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Home page of WikiArt

WikiArt[1][2] (formerly known as WikiPaintings) is an online, user-editable visual art encyclopedia. Based upon a statement in its 2013 financial report,[3] the site appears to have been online since 2010.

Current Development[edit]

In January 2020, the site shows the following numbers:

  • 3293 artists (attributed to 171 art movements, 267 art schools/groups, 106 nationalities)
  • 169057 artworks (191 styles], 61 genres)
  • for example, the entry of Salvador Dali features 1162 artworks classified according to styles, periods and series, and also his related artists, and a cloud of artistic influences
  • 8 languages of localization (English, German, French, Spanish, Portuguese, Russian, Ukrainian, Chinese)

The developers are based in Ukraine.[4] Since 2010, the Editor in Chief of WikiArt is Ukrainian art critic Kseniia Bilash.

Since 2016, WikiArt features female artists' pages. According to the statement on the site, it "... advocates for better representation of women artists. It addresses the gender imbalance in the presentation of art by bringing to light important women artists of the past and promoting great women artists working today. It is designed to bring recognition to the achievements of women artists of all periods and nationalities, distinguishing them within the male-dominated art world."

Since 2019, WikiArt has presented a Short Films section, curated by London based award-winning director Dekel Berenson.

Copyright Policy[edit]

WikiArt contains both public domain and copyright protected artworks. Works not in the public domain are presented in accordance with fair use principle.[5]

WikiArt and AI Research[edit]

Because of its availability to public, and a considerable database combined with well-developed structure, WikiArt is often used by scientists who study AI. Namely, they train AI on WikiArt data trying to discover its ability to recognize, classify, and generate art.

2015, Computer scientists Babak Saleh and Ahmed Egammal of Rutgers University, used the images from WikiArt in training an algorithm to look at paintings and detect the works’ genre, style and artist.[6] Later, researchers from Rutgers University, the College of Charleston and Facebook's AI Lab collaborated on GAN (generative adversarial networks), training it on WikiArt data to tell the difference between a piece of art versus a photograph or diagram, and to identify different styles of art.[7] Then, they designed CAN (creative adversarial networks), also trained on WikiArt dataset, to generate new works that does not fit known artistic styles.[8]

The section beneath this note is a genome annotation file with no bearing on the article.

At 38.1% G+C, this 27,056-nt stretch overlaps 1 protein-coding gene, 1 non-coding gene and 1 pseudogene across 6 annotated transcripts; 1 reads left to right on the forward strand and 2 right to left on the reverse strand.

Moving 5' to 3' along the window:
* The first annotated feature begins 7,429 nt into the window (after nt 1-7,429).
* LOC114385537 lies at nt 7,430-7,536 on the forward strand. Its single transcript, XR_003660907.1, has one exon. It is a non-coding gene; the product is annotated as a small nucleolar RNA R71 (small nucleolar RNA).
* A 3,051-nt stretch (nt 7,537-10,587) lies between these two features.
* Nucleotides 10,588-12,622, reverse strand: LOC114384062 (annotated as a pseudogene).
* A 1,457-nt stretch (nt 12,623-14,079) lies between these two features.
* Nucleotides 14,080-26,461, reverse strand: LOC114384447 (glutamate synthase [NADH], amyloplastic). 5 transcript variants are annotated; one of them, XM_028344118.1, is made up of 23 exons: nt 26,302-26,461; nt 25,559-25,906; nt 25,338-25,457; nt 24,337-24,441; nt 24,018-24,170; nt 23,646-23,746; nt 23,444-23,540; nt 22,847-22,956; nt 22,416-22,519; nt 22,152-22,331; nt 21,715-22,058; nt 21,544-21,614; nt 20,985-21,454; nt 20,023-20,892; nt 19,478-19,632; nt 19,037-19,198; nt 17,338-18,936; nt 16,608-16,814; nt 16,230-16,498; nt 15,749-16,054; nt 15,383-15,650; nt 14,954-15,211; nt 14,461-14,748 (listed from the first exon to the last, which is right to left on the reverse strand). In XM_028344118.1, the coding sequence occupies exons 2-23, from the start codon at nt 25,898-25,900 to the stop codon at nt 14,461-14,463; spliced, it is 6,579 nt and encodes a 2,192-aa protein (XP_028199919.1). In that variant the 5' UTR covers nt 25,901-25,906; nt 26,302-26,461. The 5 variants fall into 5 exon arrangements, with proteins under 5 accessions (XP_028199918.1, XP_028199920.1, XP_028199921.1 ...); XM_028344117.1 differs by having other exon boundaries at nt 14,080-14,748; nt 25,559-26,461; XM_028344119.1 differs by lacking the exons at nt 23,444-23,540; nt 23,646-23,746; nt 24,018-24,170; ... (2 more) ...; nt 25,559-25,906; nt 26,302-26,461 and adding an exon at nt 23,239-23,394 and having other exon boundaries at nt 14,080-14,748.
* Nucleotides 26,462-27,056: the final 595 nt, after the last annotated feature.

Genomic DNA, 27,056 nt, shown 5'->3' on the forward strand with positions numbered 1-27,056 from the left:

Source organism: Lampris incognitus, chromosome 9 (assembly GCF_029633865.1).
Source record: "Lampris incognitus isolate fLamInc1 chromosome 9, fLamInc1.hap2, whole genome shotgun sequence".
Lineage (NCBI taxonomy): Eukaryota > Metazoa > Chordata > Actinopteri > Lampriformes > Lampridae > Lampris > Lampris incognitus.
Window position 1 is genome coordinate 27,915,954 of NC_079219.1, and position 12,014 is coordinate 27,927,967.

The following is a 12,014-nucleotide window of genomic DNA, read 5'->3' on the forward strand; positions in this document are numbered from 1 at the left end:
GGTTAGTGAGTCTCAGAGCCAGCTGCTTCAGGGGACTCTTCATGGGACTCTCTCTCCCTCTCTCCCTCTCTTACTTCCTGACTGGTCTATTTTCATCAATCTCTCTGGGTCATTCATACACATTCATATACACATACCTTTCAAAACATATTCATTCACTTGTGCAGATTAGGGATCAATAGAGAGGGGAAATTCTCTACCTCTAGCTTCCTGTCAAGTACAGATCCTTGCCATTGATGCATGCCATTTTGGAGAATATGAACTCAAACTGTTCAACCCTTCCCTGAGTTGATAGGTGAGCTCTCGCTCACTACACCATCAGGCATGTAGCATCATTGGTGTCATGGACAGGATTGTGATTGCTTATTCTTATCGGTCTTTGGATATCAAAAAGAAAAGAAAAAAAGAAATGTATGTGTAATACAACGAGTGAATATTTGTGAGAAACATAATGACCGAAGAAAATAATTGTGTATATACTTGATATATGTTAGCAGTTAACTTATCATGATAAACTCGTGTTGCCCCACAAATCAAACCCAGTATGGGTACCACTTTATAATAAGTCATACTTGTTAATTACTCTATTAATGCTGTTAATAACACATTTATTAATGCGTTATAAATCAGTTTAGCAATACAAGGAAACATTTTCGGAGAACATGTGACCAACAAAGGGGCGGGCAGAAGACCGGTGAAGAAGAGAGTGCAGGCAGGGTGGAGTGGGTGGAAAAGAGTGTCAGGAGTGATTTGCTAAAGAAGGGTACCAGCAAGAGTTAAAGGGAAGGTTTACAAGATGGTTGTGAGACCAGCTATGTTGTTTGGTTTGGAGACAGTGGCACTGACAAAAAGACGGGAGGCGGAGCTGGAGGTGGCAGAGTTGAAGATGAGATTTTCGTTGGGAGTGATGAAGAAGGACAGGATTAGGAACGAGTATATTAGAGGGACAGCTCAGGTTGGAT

2016, Chee Seng Chan (Associate Professor at University of Malaya) and his co-researchers trained CNN (convolutional neural networks) on WikiArt datasets and presented their paper “Ceci n’est pas une pipe: A Deep Convolutional Network for Fine-art Paintings Classification”.[9] They released ArtGAN to explore the possibilities of AI in its relation to art.

2017, new study and Improved ArtGAN was published: "Improved ArtGAN for Conditional Synthesis of Natural Image and Artwork".[10]

2018, Edmond de Belamy portrait produced by GAN was sold for $432,500 at Christie's auction. The algorithm was trained on a set of 15,000 portraits from WikiArt, spanning the 14th to the 19th century.[11]

2019, Eva Cetinic, researcher at the Rudjer Boskovic Institute in Croatia, and her colleagues used images from WikiArt in training machine-learning algorithms to explore the relationship between the aesthetics, sentimental value, and memorability of fine art.[12]

2020, Panos Achlioptas, a researcher at Stanford University and his co-researchers collected 439,121 affective annotations involving emotional reactions and written explanations of those, for 81K artworks of WikiArt. Their study involved 6,377 human annotators and it resulted in the first neural-based speaker model that showed non-trivial Turing test performance, in emotion-explanation tasks.[13]


  1. ^ "Welcome -".
  2. ^ At Last: The World's Best Paintings, On Your Computer Screen (Oprah Winfrey Life Lift)
  3. ^
  4. ^ WikiPaintings blog: Financial Report 2012 Q1 ("...our country (Ukraine) doesn’t support...")
  5. ^ " - Encyclopédie des Arts Visuels".
  6. ^ Magazine, Smithsonian; Fessenden, Marissa. "Computers Are Learning About Art Faster than Art Historians". Smithsonian Magazine.
  7. ^ "AI Project Produces New Styles of Art".
  8. ^ "AI-Generated Art Now Looks More Human Than Work at Art Basel, Study Says". 11 July 2017.
  9. ^
  10. ^ Wei Ren Tan; Chee Seng Chan; Aguirre, Hernan; Tanaka, Kiyoshi (2017). "Improved ArtGAN for Conditional Synthesis of Natural Image and Artwork". arXiv:1708.09533 [cs.CV].
  11. ^ "How an Art Collective is Using Artificial Intelligence to Make Paintings".
  12. ^ "Full Page Reload". 14 June 2019.
  13. ^ Achlioptas, Panos; Ovsjanikov, Maks; Haydarov, Kilichbek; Elhoseiny, Mohamed; Guibas, Leonidas (2021). "ArtEmis: Affective Language for Visual Art". arXiv:2101.07396 [cs.CV].

External links[edit]